Greg Zanis’ Crosses

Next, Greg Zanis was an American carpenter who is best known for building and delivering personalized crosses (and other religious symbols) to victims of shootings. Born in Spokane, Washington, his first cross was built for his own father-in-law who was a victim of murder. 

After the Columbine High School shooting, he constructed 13 crosses. This included two crosses for the shooters themselves, though these were created in a different style to separate them from the victims. He placed these in a park near the site of the shooting. Though the crosses for the shooters were cut down by one of the victim’s families, he has since built over 26,000 crosses for victims of shootings and natural disasters. 

Dave Sanders Memorial Softball Field

Lastly, in honor of Coach Dave Sanders who gave his life helping students to safety, the Dave Sanders Memorial Softball Field was dedicated in the summer of 1999. A plaque remains today saying “We Are Columbine” to honor the strength of Sanders and his students. 

While there are few reminders of the shooting at the school itself, this dedication is meaningful to students and faculty alike. Even though it might appear simple, it’s important to keep the victims’ legacies alive in the school’s history.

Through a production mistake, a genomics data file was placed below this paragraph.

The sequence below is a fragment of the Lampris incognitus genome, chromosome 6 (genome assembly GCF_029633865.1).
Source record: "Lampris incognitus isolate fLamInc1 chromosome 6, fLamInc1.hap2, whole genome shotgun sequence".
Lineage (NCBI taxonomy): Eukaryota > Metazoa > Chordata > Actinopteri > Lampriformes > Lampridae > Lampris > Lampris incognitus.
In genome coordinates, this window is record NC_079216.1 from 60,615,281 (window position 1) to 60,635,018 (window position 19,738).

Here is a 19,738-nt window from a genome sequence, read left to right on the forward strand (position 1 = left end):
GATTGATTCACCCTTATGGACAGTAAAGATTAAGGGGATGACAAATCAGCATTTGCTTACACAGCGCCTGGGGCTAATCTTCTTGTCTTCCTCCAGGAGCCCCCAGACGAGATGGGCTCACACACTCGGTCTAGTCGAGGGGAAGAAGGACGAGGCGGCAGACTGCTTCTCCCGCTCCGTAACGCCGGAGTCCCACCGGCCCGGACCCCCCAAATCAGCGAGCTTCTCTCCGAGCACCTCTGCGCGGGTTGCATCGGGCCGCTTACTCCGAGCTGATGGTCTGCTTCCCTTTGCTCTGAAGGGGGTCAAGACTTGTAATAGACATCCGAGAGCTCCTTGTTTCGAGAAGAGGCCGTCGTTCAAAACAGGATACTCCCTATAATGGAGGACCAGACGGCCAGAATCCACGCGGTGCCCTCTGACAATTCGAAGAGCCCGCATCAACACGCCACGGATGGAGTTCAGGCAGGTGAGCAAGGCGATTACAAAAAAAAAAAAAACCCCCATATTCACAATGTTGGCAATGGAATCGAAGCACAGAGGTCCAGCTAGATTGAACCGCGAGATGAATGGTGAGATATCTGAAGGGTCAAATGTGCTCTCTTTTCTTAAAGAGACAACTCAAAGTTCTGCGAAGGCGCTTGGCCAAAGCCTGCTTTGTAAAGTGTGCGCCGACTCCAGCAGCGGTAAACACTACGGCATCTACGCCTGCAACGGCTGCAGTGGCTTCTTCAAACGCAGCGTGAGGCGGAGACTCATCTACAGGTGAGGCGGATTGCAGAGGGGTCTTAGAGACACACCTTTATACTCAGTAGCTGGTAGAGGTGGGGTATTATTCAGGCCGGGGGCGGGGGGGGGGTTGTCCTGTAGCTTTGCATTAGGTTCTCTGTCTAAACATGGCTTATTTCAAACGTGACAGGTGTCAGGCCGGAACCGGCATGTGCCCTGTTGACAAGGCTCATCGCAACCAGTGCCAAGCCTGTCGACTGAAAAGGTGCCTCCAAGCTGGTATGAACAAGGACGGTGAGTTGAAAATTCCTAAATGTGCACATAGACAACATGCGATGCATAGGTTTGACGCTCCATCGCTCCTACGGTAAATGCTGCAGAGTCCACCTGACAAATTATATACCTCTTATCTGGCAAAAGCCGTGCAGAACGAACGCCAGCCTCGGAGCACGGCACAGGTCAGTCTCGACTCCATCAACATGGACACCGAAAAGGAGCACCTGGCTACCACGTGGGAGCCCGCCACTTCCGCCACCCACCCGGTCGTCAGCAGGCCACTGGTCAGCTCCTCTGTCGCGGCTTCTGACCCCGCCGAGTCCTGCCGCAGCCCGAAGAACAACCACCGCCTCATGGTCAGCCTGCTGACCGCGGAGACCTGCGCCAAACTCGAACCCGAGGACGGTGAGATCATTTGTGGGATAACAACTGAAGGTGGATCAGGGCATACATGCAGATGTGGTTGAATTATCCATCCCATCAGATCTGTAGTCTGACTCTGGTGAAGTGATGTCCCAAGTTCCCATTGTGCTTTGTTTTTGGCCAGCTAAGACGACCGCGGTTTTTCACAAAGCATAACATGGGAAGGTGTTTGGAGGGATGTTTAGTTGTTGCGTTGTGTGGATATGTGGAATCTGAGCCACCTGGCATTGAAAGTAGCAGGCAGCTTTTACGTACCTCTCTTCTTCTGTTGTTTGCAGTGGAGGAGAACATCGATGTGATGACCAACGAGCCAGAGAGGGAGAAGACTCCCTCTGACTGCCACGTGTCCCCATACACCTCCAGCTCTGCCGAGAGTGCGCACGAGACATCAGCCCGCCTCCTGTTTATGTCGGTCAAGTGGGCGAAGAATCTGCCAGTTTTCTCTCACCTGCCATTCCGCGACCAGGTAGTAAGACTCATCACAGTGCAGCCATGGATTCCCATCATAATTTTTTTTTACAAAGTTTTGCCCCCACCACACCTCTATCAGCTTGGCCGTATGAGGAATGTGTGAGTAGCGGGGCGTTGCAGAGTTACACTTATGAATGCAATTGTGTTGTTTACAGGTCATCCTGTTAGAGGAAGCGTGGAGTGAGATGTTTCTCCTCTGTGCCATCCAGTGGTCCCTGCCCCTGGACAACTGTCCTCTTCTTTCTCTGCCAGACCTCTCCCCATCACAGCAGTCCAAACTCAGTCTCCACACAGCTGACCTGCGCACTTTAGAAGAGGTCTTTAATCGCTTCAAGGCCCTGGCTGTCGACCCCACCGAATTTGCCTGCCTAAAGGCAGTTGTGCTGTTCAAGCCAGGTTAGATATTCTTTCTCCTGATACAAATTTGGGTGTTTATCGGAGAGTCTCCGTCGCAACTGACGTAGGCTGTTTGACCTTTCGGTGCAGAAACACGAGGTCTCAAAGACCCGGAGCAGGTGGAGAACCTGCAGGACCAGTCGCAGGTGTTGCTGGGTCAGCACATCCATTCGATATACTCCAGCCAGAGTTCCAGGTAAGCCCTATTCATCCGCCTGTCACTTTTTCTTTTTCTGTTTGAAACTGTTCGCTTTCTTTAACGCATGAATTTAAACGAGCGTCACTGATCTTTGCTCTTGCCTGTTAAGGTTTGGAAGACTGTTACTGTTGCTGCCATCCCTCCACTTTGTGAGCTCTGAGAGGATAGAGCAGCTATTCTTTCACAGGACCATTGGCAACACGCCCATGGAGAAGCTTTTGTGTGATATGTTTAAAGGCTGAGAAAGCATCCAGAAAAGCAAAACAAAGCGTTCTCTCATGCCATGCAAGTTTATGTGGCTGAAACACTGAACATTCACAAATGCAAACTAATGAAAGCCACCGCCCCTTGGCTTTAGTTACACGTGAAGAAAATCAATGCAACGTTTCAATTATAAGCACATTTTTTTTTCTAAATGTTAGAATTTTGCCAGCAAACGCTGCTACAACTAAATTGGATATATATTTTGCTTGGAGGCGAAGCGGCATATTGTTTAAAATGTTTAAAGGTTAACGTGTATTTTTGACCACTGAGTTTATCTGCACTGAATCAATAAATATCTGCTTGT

Honoring Victims of Columbine

Ultimately, Columbine was a vicious tragedy that changed the conversation around shootings and gun control forever. Though several school shootings have occurred since then, the haunting legacy of Columbine remains imprinted in the hearts of many. 

However, in times like this, it’s essential to focus on the victims. Those who lost their lives and their families deserve to have their stories told, even years later. By taking the time to learn about how they were honored after death, we keep their stories alive and well. This is something that can never fade no matter how much time passes. 


Sources:
  1. Auge, Karen. “Friends, Family Mourn 4 Beloved Teens.” Colorado News: Denver Post. DenverPost.com
  2. “Columbine Shooting.” History. History.com
  3. “You Are Not Alone: Nation Mourns with Littleton.” CNN. CNN.com